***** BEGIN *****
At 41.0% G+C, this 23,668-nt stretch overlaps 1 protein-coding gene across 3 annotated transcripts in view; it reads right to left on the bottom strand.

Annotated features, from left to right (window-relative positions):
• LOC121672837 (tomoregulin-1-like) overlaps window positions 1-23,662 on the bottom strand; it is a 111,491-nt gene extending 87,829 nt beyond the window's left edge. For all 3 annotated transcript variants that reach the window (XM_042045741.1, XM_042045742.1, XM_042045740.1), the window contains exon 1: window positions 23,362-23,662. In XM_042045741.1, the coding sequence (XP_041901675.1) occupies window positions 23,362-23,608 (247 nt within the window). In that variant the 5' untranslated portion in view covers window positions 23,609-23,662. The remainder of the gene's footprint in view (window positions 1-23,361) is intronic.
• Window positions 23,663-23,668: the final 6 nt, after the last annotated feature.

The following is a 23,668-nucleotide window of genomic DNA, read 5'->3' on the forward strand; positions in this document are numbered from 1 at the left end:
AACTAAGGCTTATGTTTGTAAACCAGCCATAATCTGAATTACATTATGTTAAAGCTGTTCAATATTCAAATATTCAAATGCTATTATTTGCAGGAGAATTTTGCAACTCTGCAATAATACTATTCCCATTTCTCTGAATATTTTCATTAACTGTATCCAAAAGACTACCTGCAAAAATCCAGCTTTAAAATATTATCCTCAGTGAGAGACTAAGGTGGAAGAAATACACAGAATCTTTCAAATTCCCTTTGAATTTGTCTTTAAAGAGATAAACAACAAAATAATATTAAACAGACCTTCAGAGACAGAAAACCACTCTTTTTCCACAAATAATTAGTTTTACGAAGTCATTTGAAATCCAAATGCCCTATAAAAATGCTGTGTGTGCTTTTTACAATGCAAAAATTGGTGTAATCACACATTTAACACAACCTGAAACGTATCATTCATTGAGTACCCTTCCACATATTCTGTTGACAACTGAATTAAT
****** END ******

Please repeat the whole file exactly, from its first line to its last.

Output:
At 41.0% G+C, this 23,668-nt stretch overlaps 1 protein-coding gene across 3 annotated transcripts in view; it reads right to left on the bottom strand.

Annotated features, from left to right (window-relative positions):
• LOC121672837 (tomoregulin-1-like) overlaps window positions 1-23,662 on the bottom strand; it is a 111,491-nt gene extending 87,829 nt beyond the window's left edge. For all 3 annotated transcript variants that reach the window (XM_042045741.1, XM_042045742.1, XM_042045740.1), the window contains exon 1: window positions 23,362-23,662. In XM_042045741.1, the coding sequence (XP_041901675.1) occupies window positions 23,362-23,608 (247 nt within the window). In that variant the 5' untranslated portion in view covers window positions 23,609-23,662. The remainder of the gene's footprint in view (window positions 1-23,361) is intronic.
• Window positions 23,663-23,668: the final 6 nt, after the last annotated feature.

The following is a 23,668-nucleotide window of genomic DNA, read 5'->3' on the forward strand; positions in this document are numbered from 1 at the left end:
AACTAAGGCTTATGTTTGTAAACCAGCCATAATCTGAATTACATTATGTTAAAGCTGTTCAATATTCAAATATTCAAATGCTATTATTTGCAGGAGAATTTTGCAACTCTGCAATAATACTATTCCCATTTCTCTGAATATTTTCATTAACTGTATCCAAAAGACTACCTGCAAAAATCCAGCTTTAAAATATTATCCTCAGTGAGAGACTAAGGTGGAAGAAATACACAGAATCTTTCAAATTCCCTTTGAATTTGTCTTTAAAGAGATAAACAACAAAATAATATTAAACAGACCTTCAGAGACAGAAAACCACTCTTTTTCCACAAATAATTAGTTTTACGAAGTCATTTGAAATCCAAATGCCCTATAAAAATGCTGTGTGTGCTTTTTACAATGCAAAAATTGGTGTAATCACACATTTAACACAACCTGAAACGTATCATTCATTGAGTACCCTTCCACATATTCTGTTGACAACTGAATTAAT